It should be obvious that I can't speak for the other programs about their demographics. But personally, you don't seem to be disadvantaged by going straight to graduate school.

I will say this however, what you will get out of an IR program, is not immediately translatable to skill sets the IC wants. You will get limited training in intelligence analysis if any, and you won't get any familiarity with software skill sets like Pathfinder that intelligence analysts use, and which private companies will require you to have experience with if you want to be hired by them. There are alternatives to attending a IR graduate degree program for instance. Look at student internships with the NSA, CIA, etc.
posted by SollosQ at 11:41 PM on July 9, 2013 [1 favorite]

The exam is free and without prejudice so it does you no harm to take it. In fact taking it and not getting a slot will give you an idea of what to expect next time.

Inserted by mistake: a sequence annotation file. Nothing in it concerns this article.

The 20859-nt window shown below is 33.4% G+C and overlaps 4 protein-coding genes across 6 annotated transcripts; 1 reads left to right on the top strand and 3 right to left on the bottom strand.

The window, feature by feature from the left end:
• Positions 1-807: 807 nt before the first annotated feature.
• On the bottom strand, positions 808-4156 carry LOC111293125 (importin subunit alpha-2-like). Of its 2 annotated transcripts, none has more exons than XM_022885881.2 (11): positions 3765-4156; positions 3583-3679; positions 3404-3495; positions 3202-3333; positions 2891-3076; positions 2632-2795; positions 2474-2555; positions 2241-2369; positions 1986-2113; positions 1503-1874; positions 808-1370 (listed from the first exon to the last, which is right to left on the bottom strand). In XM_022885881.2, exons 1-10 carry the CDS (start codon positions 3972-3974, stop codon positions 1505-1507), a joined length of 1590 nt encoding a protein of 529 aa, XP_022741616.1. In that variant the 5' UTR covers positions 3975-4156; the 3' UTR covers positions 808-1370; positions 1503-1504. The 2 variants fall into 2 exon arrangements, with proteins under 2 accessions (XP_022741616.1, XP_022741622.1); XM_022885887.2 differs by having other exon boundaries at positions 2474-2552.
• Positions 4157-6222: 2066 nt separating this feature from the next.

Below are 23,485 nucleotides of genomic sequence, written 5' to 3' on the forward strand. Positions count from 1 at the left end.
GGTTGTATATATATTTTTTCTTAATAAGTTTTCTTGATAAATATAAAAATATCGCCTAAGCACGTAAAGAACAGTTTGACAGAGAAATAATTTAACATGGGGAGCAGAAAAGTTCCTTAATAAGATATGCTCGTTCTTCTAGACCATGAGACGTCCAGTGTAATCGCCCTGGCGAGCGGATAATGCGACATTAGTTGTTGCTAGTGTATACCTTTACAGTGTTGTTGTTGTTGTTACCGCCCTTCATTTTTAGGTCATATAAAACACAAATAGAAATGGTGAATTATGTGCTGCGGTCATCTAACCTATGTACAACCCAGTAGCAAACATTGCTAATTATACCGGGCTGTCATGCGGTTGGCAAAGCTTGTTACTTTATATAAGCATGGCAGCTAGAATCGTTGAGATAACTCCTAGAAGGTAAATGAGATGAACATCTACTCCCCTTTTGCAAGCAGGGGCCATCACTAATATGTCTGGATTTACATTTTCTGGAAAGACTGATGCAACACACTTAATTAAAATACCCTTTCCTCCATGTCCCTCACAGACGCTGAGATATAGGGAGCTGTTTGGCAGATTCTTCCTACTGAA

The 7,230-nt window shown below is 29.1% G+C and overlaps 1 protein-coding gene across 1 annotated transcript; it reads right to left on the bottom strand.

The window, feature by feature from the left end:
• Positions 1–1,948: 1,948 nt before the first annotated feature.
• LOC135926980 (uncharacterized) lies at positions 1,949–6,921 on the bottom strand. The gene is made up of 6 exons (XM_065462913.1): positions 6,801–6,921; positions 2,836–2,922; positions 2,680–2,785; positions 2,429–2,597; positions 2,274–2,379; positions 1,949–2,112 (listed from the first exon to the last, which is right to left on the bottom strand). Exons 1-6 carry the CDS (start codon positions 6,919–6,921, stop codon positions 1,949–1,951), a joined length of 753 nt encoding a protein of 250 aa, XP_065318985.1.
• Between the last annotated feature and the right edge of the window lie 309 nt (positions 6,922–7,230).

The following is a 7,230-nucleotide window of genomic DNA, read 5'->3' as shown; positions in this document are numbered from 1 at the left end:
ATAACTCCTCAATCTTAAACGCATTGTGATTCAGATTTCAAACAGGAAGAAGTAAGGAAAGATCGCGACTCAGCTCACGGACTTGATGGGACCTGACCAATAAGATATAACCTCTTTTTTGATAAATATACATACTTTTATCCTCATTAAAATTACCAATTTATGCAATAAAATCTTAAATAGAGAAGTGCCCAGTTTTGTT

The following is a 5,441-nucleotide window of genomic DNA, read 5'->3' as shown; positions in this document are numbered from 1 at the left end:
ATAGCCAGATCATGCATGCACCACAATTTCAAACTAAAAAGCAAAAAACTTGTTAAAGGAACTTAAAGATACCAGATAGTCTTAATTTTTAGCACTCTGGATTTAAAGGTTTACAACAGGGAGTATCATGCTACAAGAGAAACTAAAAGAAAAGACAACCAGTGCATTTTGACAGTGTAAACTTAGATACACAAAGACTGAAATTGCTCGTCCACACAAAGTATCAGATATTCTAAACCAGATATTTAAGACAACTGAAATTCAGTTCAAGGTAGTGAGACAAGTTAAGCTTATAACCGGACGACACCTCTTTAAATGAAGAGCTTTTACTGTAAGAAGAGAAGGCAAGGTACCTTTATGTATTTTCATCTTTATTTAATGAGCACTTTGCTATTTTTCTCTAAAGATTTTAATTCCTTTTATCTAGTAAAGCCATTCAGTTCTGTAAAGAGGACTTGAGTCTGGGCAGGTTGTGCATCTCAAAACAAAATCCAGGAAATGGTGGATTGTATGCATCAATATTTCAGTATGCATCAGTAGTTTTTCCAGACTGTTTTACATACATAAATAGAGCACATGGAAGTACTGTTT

posted by The 10th Regiment of Foot at 5:35 AM on July 10, 2013

Best answer: Yeah, I should qualify my answer a little bit and note that IR-and-related-things is an insanely broad field where different advice may apply depending on what exactly you want to do. You've got it narrowed down somewhat, but even the foreign service vs the NSA are going to have pretty different expectations for the kinds of backgrounds they are looking for.
posted by naoko at 3:49 PM on July 10, 2013

As a diplomat, let me tell you that having a master's will matter less to the State dept than experience abroad. This doesn't have to be anything specific - just extended experience working in some capacity abroad. For me, it was teaching English in Asia and washing dishes in Europe and NZ. Life experience counts for a hell of a lot more than academics. And in all honesty, a grad school program won't really prepare you for diplomacy anyway. It can't teach you interpersonal skills. Getting out in the world and meeting a wide variety of new people outside of your comfort zone is the best training.

As a manager of mine who has sat on recruiting boards in the past told me, they're looking for a best fit. All the credentials and degrees in the world don't matter for squat if you're not cool and composed when answering their questions. PhD from Princeton? Looks good! But can't look me in the eyes while answering a basic question? Fail.

Go travel, do a some different things. You don't have any debt right now - it's the perfect time.
posted by fso at 6:15 PM on February 22, 2014